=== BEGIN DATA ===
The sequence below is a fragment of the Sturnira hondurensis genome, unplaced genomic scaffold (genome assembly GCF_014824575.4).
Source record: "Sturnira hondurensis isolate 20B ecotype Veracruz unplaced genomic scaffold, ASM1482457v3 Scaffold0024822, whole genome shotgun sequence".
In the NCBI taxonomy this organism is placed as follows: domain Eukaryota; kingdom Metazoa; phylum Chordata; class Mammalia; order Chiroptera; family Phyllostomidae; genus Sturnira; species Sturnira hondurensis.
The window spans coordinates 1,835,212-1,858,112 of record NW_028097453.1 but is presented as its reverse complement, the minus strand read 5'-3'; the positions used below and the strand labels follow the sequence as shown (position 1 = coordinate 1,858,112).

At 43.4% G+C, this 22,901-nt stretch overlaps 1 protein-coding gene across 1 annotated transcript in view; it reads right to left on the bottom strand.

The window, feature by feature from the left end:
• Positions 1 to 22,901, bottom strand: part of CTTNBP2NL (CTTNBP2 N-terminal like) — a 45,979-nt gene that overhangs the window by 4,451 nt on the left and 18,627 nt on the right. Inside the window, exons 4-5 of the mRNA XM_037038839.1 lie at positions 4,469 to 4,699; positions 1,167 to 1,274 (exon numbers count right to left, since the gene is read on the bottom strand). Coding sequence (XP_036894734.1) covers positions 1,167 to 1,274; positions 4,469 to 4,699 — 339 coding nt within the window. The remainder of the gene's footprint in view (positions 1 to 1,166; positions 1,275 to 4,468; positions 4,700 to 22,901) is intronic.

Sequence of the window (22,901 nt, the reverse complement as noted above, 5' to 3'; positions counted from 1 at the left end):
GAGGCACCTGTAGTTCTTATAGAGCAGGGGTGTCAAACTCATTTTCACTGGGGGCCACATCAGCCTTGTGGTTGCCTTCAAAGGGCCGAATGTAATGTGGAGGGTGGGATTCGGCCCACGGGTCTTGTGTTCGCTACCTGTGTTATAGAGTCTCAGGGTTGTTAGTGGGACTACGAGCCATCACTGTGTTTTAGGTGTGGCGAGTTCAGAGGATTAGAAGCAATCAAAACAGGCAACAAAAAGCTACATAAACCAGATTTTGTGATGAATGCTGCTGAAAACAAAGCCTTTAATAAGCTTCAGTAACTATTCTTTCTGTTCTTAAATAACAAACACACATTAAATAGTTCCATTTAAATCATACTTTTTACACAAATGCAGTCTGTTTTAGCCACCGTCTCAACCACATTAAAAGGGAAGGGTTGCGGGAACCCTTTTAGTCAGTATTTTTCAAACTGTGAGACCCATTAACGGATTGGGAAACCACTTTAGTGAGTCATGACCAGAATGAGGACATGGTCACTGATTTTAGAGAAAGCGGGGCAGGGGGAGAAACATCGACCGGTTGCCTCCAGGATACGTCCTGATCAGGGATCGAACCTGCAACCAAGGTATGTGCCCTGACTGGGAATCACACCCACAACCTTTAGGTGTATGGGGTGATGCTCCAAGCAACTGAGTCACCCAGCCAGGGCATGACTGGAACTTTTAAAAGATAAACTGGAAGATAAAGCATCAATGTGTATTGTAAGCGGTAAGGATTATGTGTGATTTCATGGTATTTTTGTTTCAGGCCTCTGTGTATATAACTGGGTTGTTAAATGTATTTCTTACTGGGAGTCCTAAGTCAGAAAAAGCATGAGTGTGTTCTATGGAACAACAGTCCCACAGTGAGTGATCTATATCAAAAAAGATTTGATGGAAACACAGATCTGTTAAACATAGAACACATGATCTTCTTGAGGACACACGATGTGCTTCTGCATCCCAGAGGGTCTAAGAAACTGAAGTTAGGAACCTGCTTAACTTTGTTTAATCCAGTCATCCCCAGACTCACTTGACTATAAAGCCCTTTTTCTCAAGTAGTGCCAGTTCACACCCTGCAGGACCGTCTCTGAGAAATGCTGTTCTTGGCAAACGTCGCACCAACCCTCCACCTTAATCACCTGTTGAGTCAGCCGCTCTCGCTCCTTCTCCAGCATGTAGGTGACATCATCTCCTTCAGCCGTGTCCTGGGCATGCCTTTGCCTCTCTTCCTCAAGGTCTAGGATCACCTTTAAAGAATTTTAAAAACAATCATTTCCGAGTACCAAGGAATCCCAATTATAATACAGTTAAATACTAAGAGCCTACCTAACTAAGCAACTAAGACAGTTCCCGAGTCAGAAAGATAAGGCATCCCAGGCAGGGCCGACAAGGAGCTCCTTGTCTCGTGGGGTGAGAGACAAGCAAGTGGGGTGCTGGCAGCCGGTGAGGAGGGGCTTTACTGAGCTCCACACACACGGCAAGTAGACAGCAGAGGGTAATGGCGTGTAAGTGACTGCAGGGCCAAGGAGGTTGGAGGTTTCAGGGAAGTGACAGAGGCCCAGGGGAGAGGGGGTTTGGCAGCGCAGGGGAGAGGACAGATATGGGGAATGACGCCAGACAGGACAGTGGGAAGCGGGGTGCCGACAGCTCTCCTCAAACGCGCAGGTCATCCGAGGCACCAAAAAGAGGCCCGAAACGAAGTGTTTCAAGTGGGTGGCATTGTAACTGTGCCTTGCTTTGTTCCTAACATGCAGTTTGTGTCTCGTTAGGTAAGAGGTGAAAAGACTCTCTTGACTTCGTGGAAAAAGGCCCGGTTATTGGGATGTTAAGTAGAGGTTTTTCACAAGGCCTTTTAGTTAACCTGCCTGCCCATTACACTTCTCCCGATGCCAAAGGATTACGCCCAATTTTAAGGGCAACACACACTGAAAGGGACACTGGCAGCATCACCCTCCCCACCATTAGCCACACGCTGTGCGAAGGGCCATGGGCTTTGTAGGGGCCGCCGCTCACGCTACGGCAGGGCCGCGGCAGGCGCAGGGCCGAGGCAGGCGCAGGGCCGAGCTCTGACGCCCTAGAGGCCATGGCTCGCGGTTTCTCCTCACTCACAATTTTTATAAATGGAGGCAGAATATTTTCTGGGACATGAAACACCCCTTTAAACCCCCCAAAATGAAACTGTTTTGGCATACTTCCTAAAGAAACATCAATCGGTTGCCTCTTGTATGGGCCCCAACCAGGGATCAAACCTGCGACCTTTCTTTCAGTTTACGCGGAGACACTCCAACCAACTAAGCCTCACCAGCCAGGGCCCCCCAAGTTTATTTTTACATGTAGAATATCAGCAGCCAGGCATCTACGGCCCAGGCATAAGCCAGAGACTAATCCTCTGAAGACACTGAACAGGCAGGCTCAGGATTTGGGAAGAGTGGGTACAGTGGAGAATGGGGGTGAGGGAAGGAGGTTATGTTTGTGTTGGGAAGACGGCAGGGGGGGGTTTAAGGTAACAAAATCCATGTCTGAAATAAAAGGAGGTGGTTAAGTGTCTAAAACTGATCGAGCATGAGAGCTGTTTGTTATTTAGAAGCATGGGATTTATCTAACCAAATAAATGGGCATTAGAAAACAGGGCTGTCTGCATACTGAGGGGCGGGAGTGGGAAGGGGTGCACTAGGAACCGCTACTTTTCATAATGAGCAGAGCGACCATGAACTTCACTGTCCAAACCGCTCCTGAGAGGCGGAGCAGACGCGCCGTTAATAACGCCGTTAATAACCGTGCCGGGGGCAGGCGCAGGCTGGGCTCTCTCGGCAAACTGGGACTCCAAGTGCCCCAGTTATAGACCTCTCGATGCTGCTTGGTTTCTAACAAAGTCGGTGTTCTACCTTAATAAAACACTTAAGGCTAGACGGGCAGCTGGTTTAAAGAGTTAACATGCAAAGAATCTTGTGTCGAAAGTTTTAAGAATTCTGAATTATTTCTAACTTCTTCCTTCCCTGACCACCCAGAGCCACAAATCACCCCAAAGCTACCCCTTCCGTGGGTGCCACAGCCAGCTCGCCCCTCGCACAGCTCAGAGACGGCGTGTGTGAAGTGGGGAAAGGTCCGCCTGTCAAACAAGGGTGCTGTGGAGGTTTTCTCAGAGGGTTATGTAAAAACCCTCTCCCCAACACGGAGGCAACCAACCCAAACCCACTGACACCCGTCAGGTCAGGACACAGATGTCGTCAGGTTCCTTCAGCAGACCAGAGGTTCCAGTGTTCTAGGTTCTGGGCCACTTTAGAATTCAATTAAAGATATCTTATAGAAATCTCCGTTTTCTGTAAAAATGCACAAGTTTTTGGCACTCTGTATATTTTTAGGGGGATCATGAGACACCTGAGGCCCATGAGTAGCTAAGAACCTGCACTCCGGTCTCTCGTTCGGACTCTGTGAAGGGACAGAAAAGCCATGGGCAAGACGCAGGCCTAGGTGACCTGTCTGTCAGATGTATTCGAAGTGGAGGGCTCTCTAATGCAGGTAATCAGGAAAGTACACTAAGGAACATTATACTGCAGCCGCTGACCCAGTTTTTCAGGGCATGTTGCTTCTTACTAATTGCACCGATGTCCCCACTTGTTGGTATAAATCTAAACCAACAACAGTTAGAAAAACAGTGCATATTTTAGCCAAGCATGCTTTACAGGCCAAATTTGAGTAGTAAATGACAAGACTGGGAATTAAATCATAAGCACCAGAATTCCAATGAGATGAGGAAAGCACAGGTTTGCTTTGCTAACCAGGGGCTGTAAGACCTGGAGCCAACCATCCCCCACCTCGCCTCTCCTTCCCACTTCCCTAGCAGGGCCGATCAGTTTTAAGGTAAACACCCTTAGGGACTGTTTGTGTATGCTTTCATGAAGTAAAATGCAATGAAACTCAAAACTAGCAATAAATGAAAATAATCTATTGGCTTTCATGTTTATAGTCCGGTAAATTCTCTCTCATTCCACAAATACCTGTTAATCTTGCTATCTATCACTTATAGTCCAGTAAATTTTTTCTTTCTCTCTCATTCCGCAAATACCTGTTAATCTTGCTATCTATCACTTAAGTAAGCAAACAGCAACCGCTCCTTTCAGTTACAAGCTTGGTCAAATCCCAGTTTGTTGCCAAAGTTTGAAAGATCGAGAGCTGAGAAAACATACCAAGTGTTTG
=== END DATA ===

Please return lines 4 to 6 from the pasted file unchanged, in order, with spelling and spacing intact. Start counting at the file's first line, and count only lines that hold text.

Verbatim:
The window spans coordinates 1,835,212-1,858,112 of record NW_028097453.1 but is presented as its reverse complement, the minus strand read 5'-3'; the positions used below and the strand labels follow the sequence as shown (position 1 = coordinate 1,858,112).

At 43.4% G+C, this 22,901-nt stretch overlaps 1 protein-coding gene across 1 annotated transcript in view; it reads right to left on the bottom strand.

The window, feature by feature from the left end: